Law students pessimistic about pandemic career prospects, survey shows

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By CJ McKinney on

But future trainees think their TC offers will still be honoured

The pandemic has upset the best laid plans of wannabe lawyers, with firms cutting pay, moving vac schemes online and starting to look at pushing back the start of training contracts.

A new report on the outlook of students and early career lawyers shows that many are worried about the legal jobs market — although those with a training contract offer lined up are confident that it won’t be snatched away.

It’s based on a survey of 433 aspiring and recently qualified lawyers in early to mid April. The answers are broken down into three categories: those still studying, those with a job lined up and those already practising.

In the first category, students overwhelmingly agreed that “COVID-19 has reduced the number of job opportunities” in the legal sector, with less than 20% dissenting from this view.

They also worry that the disruption will slow down their career progress. Over 70% of students agreed, to a greater or lesser extent, that they’ll be late to hit career milestones compared to those a few years ahead on the career path — resulting in a less impressive CV.

One student lamented the impact on summer vacation schemes:

“I secured several work placements for Summer 2020, all of which have been cancelled entirely due to the pandemic. I feel extremely disheartened because as a student from a disadvantaged background, attaining work experience was the only other thing that could enhance my CV.”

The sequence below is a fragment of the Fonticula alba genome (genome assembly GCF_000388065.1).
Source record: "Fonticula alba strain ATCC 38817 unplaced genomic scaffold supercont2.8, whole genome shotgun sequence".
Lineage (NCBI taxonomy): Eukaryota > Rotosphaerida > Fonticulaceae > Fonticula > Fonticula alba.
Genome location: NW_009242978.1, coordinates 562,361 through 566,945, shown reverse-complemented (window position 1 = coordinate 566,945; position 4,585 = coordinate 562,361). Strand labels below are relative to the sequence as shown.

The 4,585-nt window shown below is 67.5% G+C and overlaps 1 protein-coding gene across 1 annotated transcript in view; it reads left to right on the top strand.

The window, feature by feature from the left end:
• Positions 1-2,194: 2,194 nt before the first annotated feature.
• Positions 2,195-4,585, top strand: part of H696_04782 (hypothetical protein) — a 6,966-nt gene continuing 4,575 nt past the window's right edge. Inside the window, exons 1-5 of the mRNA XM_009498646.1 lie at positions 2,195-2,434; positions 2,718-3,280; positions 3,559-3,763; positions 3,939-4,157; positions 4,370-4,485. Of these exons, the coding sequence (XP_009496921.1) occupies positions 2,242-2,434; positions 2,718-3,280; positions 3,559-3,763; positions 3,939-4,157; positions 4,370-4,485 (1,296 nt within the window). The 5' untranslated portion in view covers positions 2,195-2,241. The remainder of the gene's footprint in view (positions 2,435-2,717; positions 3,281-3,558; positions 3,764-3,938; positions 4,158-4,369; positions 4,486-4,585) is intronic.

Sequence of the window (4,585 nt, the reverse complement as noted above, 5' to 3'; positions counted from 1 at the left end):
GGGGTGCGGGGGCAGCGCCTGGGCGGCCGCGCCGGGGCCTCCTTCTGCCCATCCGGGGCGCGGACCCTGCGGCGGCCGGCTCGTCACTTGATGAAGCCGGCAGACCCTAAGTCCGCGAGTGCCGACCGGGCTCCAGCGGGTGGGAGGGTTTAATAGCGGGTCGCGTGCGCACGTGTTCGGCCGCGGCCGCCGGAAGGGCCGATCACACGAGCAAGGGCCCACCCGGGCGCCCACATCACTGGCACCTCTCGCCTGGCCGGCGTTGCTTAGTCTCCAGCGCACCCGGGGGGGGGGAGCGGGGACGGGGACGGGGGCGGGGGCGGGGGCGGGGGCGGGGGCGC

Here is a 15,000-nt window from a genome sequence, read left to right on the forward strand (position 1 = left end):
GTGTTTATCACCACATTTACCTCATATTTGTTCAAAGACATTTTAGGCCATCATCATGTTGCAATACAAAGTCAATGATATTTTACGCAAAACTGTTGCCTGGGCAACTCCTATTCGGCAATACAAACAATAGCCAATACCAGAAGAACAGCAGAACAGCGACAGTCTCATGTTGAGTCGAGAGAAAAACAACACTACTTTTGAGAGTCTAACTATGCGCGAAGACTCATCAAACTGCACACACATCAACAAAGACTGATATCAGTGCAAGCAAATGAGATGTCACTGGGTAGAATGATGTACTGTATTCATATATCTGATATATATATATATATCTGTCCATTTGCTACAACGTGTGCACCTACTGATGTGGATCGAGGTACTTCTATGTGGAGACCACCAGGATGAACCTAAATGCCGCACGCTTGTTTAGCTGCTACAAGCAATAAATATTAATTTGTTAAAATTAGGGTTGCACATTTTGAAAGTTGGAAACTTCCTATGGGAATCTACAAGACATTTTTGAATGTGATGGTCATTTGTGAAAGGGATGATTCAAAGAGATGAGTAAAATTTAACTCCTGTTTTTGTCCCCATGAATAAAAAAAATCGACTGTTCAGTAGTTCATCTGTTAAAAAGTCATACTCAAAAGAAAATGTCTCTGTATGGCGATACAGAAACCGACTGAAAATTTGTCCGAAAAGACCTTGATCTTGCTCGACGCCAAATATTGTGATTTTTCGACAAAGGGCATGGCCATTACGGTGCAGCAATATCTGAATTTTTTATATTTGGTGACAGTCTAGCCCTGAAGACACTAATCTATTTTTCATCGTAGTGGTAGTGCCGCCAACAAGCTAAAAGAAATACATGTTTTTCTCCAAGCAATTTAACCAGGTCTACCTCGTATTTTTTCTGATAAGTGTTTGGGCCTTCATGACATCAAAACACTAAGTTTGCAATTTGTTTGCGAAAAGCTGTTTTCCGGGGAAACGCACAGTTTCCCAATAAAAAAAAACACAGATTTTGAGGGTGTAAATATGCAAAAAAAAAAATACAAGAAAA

Turning to the second category, those with a training contract or pupillage confirmed are pretty confident that it’ll still go ahead. Almost 80% were confident or very confident that their offer will be honoured, although 5% strongly agreed that that “COVID-19 will cause my opportunity to be rescinded or cancelled entirely”.

But there is anger about how exam disruption has been handled, including “the lack of flexibility shown by the Solicitors Regulation Authority” over online exams (before the regulator had a change of heart).

As for the third category, junior lawyers already in practice generally reckon that the crisis will cause “significant job losses” in the legal sector. 11% strongly agreed with this proposition, and many more expressed some level of agreement.

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Asked whether their employer was being “open, clear and supportive”, the results were distinctly mixed, with an even spread spread of responses from strongly agree to strongly disagree.

One unimpressed junior commented:

“Many firms are treating their junior lawyers despicably. With widespread redundancies, unilateral and illegal pay cuts early, putting shareholder [partner] profit ahead of employees’ welfare and job security, and expected increased billable hours while they support their families, including homeschooling children. Many will leave the profession as a result.”

Another said: “Being in the first three months of my training contract is very stressful. It was always referred to as my probation period. I was there only three weeks until I was sent home and I haven’t been told if my job is even safe or not.”

On the other hand, many seem to love working from home at least some of the time. Almost one third of newly minted lawyers picked the strongest level of agreement possible with the statement: “I want remote working to be a greater part of my role/be more available to me in future”.

That’s in line with another recent survey, which found that 61% of legal workers want more home working opportunities after the pandemic.

BPP student and future Baker McKenzie trainee Harry Clark, who carried out the survey, says that “it is critical that this group have their opinions, anxieties and recommendations heard”.

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